Won't Back Down

Kilian Melloy READ TIME: 4 MIN.

Every few years, an inspirational film about education comes along, invariably based on (or at least "inspired by") true events, and holding out hope for a better way of doing things. Think "Stand and Deliver." Think "Freedom Writers."

Now think "Won't Back Down," in which Maggie Gyllenhaal dons a winning (sometimes desperate) smile for the role of Jamie Fitzpatrick. Jamie is a single mother living in a grungy apartment with her young daughter Malia (Emily Alyn Lind) and holding down two jobs in a bid to pay the bills.

As if life weren't hard enough, Malia is struggling in school, both because she's dyslexic and because she's easy pickings for the class bully. The teacher, Deborah (Nancy Bach), a deeply indifferent and occasionally sadistic amalgam of every teacher you ever loathed, barely even tries to keep the class in order, much less impart any knowledge; she's too busy shopping online and texting her friends. Then again, Deborah isn't really there to instruct anybody. She's there to waste time and draw a paycheck until retirement, at which time she will move on to wasting time and drawing a pension. (Bach is so good in the role that you feel sorry for her; no one likes a villain, especially when the villain is portrayed with such spiky brio as Bach brings to the role.)

It's Deborah and instructors like her who frustrate the likes of Nona Alberts (Viola Davis), the teacher across the hall into whose class Jamie would rather see Malia placed. But the school's principal (Bill Nunn) refuses to allow the transfer, citing legal limits on class sizes. (He's all too happy to ignore other legalities, such as the attendance records he forces his staff to forge.) Nona has a beef of her own with the educational system; her own son, Cody (Dante Brown), attends a better school, where he's been relegated to a remedial class because he can't keep up academically. Nona's brand of at-home tutoring, a blend of fretting and nagging, only increases the boy's misery, and there's some hint that her inability to deal with Cody's lack of achievement is an underlying cause of her unraveling marriage to husband Charles (Lance Reddick).

Jamie, desperate to get her daughter a better education, learns of a "failsafe" law that allows parents and interested teachers to "take over" failing schools. Together with Nona and a hunky young single teacher named Mike (Oscar Isaac), Jamie sets about organizing just such a takeover effort, and finds herself facing off with an army of the bored, the paralyzed, the listless, and the ruthless... in short, the teachers' union, which stoops to every and any level to derail the takeover.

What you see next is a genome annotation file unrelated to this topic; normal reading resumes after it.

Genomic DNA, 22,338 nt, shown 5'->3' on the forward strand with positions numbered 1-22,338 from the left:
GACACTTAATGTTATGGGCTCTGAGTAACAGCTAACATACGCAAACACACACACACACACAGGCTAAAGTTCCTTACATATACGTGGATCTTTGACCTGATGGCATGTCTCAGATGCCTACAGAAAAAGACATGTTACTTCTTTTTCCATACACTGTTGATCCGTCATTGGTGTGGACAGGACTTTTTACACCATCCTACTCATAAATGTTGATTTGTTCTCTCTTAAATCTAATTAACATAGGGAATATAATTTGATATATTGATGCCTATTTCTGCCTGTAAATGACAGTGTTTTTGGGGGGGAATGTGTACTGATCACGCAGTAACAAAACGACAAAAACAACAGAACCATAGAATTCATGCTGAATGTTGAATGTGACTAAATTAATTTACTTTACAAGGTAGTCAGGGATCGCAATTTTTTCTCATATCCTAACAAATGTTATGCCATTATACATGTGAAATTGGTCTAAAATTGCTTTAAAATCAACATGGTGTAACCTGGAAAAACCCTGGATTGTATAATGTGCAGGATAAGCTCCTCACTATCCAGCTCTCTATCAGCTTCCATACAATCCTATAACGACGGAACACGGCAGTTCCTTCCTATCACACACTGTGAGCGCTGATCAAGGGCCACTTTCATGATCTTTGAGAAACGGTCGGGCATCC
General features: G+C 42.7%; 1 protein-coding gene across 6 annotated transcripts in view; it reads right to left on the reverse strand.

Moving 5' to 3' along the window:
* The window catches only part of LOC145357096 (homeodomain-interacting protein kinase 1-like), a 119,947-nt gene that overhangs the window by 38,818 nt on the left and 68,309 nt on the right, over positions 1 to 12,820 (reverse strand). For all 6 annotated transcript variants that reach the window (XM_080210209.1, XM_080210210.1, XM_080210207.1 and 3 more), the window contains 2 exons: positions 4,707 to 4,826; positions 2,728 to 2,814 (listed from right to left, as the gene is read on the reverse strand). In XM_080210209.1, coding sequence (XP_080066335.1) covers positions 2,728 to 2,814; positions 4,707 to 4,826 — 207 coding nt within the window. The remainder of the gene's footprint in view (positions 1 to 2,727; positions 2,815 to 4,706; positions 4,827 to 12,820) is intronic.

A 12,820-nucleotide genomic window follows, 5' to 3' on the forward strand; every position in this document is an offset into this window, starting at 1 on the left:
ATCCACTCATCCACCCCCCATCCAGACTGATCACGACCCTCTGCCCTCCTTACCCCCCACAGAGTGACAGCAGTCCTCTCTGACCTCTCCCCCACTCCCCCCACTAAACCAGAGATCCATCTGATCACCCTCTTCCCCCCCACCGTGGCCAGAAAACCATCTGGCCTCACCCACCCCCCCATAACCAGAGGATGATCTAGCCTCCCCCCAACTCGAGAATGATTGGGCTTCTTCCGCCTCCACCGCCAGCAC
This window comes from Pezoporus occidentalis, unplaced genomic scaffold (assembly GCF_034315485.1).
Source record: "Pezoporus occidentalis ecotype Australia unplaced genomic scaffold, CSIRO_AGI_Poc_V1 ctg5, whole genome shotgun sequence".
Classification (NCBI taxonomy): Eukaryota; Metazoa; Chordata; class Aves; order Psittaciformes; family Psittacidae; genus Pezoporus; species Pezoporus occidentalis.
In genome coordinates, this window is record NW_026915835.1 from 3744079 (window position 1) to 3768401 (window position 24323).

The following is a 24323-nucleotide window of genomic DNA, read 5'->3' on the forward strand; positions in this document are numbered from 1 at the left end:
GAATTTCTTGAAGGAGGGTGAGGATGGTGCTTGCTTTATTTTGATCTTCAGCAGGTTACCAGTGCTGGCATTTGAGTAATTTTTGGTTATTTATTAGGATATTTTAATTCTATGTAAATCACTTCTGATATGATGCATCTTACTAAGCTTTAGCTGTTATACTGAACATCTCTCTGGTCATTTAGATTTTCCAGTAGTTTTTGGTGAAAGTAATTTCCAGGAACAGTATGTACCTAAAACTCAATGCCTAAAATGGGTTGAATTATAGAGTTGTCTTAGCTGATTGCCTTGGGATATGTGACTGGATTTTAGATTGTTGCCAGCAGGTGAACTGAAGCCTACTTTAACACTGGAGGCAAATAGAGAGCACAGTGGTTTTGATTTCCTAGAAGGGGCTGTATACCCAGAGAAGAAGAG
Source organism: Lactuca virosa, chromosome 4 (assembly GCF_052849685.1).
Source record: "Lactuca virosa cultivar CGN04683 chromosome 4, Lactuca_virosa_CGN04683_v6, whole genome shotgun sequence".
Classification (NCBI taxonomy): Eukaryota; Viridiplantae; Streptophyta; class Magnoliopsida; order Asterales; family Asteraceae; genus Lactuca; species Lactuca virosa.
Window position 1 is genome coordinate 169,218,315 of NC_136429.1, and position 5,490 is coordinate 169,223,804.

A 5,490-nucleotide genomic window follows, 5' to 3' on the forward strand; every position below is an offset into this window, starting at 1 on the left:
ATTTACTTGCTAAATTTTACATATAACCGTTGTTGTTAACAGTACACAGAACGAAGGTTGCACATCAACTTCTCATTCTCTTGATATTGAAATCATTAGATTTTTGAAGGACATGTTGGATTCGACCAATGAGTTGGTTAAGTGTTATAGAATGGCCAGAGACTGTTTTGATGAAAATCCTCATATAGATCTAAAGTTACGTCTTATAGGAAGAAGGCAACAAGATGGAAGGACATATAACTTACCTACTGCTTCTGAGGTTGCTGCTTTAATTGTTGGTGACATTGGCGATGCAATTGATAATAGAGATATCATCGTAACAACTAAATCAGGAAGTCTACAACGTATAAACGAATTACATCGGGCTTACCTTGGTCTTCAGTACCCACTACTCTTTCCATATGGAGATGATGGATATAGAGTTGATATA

This is one of those feel-good movies that doesn't necessarily feel good so much as contrived. Like a jigsaw puzzle with jumbo pieces, its every element feels exaggerated and obvious. If we have a wastoid like Deborah in one classroom, why then of course we have Nona one room over. If we have teacher's union president Arthur Gould (Ned Eisenberg) playing hardball to defame and discredit Jamie and Nona, we must also have Mike, who is both a ready-made romantic interest for Jamie (and what single mother in a Hollywood production doesn't really just need a handsome guy to keep her going?) and a foil for the pro-union crowd. Falling in between the two is the oddly named Evelyn Riske, played by Holly Hunter, who is the best part of the movie, and who takes the dueling impulses to love and to hate unions and almost makes it work. Evelyn is fundamentally compromised: She remembers what it was like to live in a small factory town with no labor representation. But she also sees what Arthur does not: That the union has become so involved in protecting and expanding workers' rights and privileges that it's lost sight of the work itself. That blindness has only become more acute in the wake of the post-2010 elections and attacks on unions from conservative politicians.

It's this particular tension, between the attacks on unions from the political right and the undeniable abuses of power of which unions are capable, that sucks the drama out of the film. Who are we rooting for? Again and again, Jamie speaks to the putative reason for the existence of our school system--the children who sit in its classrooms. It's the kids we should be rooting for, and Jamie is their champion. The film loses the plot by allowing the debate over unions to dominate for too much of the time. Jamie and Nona, meantime, are reduced almost to the level of the bobble heads they collect as a way of marking how much support they've gained from the school's teaching staff. By the time we learn of a tragic secret from Nona's past, it feels just like what it is: One more glossy, cut-to-fit jumbo puzzle piece created and positioned to snap neatly into place.

The issue of education is a knotty, thorny one. So is the issue of the needs and rights of working people, who rely on unions to protect them from the predations of those who would otherwise exploit them (and increasingly do). One need not ask this film to back down from anything; rather, what the movie needs to do is step back and chose which battle it wishes to fight.

by Kilian Melloy , EDGE Staff Reporter

Kilian Melloy serves as EDGE Media Network's Associate Arts Editor and Staff Contributor. His professional memberships include the National Lesbian & Gay Journalists Association, the Boston Online Film Critics Association, The Gay and Lesbian Entertainment Critics Association, and the Boston Theater Critics Association's Elliot Norton Awards Committee.

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